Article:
The brief thawing of Australian government attitudes to Huawei has turned out to be a false springtime, with the nation's new Attorney-General George Brandis deciding that the decision to keep the Chinese giant out of the National Broadband Network (NBN) will remain.
According to the Australian Financial Review, the decision comes after briefings from unnamed intelligence services.
Huawei had been excluded from providing kit to the NBN under the previous government, shortly after US President Barack Obama's visit to the country in November 2011. It's often been assumed Obama, or one of those who made the visit with him, whispered something scary into Australia's ear about the Chinese company during that visit.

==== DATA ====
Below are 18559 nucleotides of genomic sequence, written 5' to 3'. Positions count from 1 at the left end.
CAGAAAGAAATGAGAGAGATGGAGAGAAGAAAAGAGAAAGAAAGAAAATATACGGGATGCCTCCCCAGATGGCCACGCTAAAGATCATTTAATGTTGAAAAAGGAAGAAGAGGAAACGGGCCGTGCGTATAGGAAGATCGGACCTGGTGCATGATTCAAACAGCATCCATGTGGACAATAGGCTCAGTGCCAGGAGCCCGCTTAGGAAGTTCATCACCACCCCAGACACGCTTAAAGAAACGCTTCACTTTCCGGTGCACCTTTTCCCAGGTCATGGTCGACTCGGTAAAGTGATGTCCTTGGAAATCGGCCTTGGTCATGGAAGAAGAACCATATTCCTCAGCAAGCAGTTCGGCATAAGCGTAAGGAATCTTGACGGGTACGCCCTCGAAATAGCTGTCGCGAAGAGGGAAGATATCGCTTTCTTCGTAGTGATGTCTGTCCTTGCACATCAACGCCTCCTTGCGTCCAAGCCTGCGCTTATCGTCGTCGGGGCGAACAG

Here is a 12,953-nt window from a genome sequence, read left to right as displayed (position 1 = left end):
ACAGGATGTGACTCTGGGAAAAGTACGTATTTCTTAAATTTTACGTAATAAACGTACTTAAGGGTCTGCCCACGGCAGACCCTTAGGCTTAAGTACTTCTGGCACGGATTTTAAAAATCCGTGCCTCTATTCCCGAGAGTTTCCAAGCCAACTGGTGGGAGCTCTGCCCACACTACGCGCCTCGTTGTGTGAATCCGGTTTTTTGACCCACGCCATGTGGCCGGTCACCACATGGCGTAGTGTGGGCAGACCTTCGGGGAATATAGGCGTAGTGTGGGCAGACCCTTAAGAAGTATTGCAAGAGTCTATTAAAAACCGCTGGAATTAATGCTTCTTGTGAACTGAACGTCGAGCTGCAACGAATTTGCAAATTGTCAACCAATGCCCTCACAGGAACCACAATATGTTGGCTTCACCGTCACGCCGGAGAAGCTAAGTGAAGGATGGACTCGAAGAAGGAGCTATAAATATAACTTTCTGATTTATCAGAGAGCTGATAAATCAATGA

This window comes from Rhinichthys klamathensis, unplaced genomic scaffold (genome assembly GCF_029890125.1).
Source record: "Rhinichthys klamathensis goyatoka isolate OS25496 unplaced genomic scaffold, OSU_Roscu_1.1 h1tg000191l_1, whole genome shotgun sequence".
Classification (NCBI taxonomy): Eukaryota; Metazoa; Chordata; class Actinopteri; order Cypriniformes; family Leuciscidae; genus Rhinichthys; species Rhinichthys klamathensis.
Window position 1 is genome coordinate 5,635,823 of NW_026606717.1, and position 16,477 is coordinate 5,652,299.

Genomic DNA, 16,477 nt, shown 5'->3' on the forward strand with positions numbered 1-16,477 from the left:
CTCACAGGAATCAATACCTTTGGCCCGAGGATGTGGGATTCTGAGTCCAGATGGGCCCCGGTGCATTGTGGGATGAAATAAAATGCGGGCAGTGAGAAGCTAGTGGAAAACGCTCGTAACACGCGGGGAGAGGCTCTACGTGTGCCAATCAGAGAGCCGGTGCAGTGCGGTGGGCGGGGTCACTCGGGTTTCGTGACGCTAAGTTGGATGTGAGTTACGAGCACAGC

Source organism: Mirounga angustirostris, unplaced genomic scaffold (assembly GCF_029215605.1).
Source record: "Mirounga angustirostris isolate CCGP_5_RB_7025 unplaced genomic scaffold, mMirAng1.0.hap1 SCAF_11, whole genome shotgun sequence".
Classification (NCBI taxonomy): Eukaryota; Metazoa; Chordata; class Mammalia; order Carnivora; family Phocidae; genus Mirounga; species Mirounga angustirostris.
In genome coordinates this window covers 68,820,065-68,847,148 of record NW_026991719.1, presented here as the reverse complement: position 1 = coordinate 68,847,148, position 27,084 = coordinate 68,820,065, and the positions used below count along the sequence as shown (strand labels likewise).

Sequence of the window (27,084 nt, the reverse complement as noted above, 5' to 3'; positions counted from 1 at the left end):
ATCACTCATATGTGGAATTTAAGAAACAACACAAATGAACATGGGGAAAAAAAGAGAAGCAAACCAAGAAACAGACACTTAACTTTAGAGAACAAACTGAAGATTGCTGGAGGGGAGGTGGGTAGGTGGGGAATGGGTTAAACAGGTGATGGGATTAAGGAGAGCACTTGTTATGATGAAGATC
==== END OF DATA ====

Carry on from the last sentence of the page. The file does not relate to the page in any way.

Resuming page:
Before Australia's election, which saw the Liberal/National coalition replace the Labor government, various senior Liberal Party figures floated a review of Huawei's pariah status. That Huawei had appointed former Liberal Party ministers to its board was seen as a sign the company would receive a favorable hearing from the new government.
As Vulture South previously reported, this appeared to suggest the vendor's long work to get on the right side of the government was starting to pay off, something now scuppered by Brandis.
The attorney-general hasn't detailed the reasons for his decision, merely telling the AFR that “Since the election the new government has had further briefings from the national security agencies. No decision has been made by the new government to change the existing policy.”
Which leaves open an important question: if the USA thinks Huawei is dangerous and Australia thinks Huawei is dangerous and the two share intelligence, as we know they do, why doesn't the UK think Huawei is dangerous? ®